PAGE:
Like all the other special guests, Hudlin ruminated on what McDuffie would think or say about the current state of the industry. “I think — he’d be excited about all you guys. That’s what he did. He supported people. He would love the idea of celebrating great work. He would love that there are now images and representation that wasn’t there previously.”
LaMarr then introduced Charlotte McDuffie (“Ben 10: Omniverse”, “My Little Pony: Friendship Is Magic”). McDuffie said she was “hesitant to put words in my husband’s mouth,” so she opted instead to read the inscription of the award — “From invisible to inevitable,” a quote from Dwayne — before announcing Nilah Magruder and “M.F.K.” as the winner, to a standing ovation.
“You’re going to have to indulge me for a minute, because I promised my mom I’d take pictures,” Magruder said, before taking photos of the waving and applauding audience. She thanked all the people involved in the Award, as well the other nominees for the important work they do. Magruder said that every year there is a new slate of comics get an audience, and more and more people area able to see themselves in them.
“It isn’t going away, we’re not going away,” She stated. “We are not a risk — we are an asset. And the industry will be better for our presence. The industry is cynical, but I’m an optimist, and the fact this award exists means it’s getting better.”
By Michael Cavna, The Washington Post, March 1
A decade ago, Nilah Magruder was attending Maryland’s Hood College and contributing comic strips to the campus paper, The Blue and Grey Today.
Now, life as a comics-maker has taken Magruder to a new pinnacle. At this weekend’s Long Beach Comic Expo, she has received the inaugural Dwayne McDuffie Award for Diversity, for her action-adventure webcomic, M.F.K.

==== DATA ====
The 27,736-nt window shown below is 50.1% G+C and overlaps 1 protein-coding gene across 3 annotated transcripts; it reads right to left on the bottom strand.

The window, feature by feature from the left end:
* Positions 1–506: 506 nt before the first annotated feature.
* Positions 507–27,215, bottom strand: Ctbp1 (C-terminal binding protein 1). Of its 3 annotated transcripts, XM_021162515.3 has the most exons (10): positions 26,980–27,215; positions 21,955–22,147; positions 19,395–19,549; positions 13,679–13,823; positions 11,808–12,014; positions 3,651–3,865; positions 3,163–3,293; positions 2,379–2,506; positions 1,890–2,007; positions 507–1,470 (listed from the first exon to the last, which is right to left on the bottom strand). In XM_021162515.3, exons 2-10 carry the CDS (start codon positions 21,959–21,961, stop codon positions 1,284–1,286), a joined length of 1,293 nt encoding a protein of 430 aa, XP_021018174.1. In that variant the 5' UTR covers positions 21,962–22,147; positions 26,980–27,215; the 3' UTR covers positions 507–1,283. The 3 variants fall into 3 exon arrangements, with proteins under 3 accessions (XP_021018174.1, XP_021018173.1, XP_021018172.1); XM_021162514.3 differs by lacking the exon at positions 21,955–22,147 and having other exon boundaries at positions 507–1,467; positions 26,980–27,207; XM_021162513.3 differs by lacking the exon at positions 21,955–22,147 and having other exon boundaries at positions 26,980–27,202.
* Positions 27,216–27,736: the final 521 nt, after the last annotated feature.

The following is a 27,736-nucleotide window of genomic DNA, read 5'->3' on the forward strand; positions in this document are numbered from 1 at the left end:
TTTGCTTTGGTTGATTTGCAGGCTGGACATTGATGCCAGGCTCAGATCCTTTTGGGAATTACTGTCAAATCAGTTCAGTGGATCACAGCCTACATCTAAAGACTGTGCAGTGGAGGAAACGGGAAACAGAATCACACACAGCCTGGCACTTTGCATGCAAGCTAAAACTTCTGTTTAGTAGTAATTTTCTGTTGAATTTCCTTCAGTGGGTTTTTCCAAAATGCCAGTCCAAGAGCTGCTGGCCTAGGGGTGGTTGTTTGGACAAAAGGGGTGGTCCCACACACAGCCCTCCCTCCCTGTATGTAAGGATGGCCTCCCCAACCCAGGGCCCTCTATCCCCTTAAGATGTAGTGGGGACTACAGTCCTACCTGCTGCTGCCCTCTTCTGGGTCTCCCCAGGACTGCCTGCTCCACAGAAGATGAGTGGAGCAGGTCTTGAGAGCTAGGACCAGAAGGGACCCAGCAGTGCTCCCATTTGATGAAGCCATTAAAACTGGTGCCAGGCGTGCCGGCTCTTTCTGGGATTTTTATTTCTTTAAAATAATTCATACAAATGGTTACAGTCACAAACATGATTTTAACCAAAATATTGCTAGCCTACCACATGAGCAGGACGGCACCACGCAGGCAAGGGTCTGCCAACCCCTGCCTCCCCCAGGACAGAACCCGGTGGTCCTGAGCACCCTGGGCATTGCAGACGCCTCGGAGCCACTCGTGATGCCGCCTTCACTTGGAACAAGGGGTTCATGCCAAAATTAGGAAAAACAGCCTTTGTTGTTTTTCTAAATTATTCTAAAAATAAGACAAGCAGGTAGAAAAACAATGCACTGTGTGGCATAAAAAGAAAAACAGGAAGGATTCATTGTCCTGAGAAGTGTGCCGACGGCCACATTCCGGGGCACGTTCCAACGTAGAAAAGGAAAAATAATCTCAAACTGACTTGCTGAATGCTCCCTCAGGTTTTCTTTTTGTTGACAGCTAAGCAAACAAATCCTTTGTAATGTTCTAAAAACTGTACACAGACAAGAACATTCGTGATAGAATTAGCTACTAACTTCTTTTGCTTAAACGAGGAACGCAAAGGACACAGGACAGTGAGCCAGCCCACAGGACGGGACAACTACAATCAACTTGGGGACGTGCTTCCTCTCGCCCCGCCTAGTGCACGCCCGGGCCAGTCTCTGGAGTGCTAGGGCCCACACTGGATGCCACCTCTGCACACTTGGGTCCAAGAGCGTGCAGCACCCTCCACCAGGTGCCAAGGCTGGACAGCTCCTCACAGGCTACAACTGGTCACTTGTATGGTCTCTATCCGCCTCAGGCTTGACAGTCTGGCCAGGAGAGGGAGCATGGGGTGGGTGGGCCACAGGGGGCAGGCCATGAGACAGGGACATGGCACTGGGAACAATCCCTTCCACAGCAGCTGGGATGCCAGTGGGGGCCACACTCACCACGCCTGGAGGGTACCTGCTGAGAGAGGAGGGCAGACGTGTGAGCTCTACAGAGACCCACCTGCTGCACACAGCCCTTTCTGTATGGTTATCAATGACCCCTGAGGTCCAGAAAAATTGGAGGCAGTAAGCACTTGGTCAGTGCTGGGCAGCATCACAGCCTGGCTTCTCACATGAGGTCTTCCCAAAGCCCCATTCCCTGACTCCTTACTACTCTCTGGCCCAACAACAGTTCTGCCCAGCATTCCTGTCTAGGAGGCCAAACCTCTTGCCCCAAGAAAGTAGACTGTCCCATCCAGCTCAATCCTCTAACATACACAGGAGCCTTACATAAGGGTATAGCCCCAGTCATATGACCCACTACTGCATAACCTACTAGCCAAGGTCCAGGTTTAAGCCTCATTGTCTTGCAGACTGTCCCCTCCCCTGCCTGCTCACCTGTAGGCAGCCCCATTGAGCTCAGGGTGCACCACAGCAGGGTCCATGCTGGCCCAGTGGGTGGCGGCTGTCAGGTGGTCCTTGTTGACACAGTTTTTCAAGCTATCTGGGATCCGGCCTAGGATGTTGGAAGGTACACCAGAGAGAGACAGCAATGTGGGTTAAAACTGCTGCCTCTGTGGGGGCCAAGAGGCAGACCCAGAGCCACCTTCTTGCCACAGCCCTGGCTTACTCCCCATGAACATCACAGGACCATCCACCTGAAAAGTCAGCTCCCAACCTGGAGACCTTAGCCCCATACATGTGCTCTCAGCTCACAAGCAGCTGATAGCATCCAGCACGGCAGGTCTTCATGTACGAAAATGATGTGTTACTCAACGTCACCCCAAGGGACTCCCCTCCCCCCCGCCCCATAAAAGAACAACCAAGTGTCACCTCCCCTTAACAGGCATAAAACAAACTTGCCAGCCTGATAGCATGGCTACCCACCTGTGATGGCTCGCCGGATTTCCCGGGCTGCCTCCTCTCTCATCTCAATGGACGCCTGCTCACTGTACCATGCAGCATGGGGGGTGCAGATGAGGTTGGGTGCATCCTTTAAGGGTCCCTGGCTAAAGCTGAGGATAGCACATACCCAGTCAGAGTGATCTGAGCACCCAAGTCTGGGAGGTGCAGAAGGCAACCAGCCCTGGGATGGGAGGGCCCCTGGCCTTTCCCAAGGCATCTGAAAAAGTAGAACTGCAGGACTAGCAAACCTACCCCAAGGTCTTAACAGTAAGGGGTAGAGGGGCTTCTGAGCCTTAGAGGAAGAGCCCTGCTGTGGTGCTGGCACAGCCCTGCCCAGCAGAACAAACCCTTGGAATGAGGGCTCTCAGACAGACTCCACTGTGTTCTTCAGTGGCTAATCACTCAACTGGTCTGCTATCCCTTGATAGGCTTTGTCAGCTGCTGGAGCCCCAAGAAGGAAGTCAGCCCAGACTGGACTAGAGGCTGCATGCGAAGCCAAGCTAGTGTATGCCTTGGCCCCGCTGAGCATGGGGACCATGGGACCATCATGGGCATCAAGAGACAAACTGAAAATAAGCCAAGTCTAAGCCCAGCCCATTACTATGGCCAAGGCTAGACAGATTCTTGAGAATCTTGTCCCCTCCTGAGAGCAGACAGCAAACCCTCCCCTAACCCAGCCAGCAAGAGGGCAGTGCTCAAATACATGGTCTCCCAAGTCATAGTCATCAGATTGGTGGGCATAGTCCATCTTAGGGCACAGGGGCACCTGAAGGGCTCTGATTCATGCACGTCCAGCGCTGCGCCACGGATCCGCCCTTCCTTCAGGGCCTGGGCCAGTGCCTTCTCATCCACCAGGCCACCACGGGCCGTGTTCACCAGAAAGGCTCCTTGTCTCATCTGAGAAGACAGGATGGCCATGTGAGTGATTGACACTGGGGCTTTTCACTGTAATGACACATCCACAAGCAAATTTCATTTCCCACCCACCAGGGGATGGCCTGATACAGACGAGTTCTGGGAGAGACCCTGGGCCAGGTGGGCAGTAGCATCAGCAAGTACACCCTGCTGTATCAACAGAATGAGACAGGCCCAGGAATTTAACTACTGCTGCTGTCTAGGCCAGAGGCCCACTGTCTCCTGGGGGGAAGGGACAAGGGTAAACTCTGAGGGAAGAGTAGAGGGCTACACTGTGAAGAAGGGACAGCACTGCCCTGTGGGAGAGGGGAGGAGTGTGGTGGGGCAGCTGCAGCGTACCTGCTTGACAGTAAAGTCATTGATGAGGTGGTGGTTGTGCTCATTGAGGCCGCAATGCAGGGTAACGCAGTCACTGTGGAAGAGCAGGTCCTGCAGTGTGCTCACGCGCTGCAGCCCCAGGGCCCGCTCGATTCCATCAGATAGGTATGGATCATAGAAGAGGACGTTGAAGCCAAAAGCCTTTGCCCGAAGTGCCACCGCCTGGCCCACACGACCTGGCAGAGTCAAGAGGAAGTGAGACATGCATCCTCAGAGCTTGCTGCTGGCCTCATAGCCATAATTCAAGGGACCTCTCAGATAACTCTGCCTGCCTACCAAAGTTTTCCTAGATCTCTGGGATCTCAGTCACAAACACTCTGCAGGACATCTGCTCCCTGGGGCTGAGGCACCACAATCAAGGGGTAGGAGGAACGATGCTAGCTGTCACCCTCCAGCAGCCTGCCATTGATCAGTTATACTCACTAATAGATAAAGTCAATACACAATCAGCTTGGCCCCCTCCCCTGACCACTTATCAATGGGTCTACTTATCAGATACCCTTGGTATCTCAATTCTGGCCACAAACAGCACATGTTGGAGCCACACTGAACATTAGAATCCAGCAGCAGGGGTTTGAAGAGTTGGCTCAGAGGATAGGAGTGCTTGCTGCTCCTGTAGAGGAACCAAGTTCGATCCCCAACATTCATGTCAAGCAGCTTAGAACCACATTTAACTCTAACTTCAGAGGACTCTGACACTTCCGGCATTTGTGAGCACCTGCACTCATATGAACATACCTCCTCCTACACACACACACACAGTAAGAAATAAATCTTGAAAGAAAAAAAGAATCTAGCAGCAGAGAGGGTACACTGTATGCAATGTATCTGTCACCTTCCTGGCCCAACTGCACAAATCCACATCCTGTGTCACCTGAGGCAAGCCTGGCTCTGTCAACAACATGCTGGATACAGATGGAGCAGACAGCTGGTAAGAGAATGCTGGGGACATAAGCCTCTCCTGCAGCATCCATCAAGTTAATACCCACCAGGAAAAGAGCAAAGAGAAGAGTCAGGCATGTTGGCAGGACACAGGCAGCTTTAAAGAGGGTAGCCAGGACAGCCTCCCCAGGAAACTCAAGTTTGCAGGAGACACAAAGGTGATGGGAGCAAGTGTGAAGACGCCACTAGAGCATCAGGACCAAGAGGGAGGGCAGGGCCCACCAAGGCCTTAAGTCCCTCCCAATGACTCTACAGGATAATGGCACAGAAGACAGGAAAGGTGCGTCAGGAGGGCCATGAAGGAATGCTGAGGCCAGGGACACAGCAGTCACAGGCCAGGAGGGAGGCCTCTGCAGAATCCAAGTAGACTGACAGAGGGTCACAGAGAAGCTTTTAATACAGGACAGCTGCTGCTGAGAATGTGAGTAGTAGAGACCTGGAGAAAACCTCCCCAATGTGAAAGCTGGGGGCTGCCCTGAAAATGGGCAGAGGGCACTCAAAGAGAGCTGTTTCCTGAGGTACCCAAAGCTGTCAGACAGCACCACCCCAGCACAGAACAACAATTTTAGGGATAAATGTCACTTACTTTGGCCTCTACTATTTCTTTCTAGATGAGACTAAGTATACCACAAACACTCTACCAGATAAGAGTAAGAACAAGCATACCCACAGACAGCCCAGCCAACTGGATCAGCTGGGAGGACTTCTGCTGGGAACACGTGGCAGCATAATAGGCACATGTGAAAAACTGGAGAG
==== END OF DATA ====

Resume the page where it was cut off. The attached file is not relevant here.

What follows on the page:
“I’m still in shock,” Magruder tells The Post’s Comic Riffs. “It’s so exciting for a webcomic to receive this award.
“The nominees are all amazing artists and creators,” continues Magruder, now an L.A.-based storyboard and concept artist and book illustrator. “I’m humbled to be in such good company.”
Magruder, who launched M.F.K. in 2012, topped some high-profile comics. The other finalist works were: “Hex11,” by Lisa K. Weber and Kelly Sue Milano (HexComics); “Ms. Marvel,” by G. Willow Wilson and Adrian Alphona (Marvel Entertainment); “The Shadow Hero,” by Gene Luen Yang and Sonny Liew (First Second Books); and “Shaft,” by David F. Walker and Bilquis Evely (Dynamite Entertainment).
“Nilah Magruder’s M.F.K. is a great read,” Matt Wayne, director of the McDuffie diversity award, says in a statement. “Nilah created an incredibly engaging post-apocalyptic fantasy world peopled with a broad array of characters. In terms of both excellence and inclusiveness, this is just the sort of comic the award was created for.”
“I grew up surrounded by trees and wildlife and loving nature,” Magruder, who was born and raised in Pasadena, Md., tells Comic Riffs.
“I do believe much of the fantasy in my storytelling comes from my memories of home,” continues Magruder, who received her B.A. in communication arts from Frederick’s Hood College, graduating in 2005, before getting her B.F.A. in computer animation from Ringling College of Art and Design.
“It was a wonderful event and her speech was great,” writer-producer Reggie Hudlin, the ceremony’s keynote speaker, tells The Post’s Comic Riffs.
“I’m online about to check out her webcomic!” notes Hudlin, who recently announced that he was co-leading the relaunch of Milestone Media, of which the influential cartoonist/animator Dwayne McDuffie was editor-in-chief. McDuffie, whose work (including Static and the Emmy-winning “Static Shock”) featured diverse characters, died in 2011, at age 49.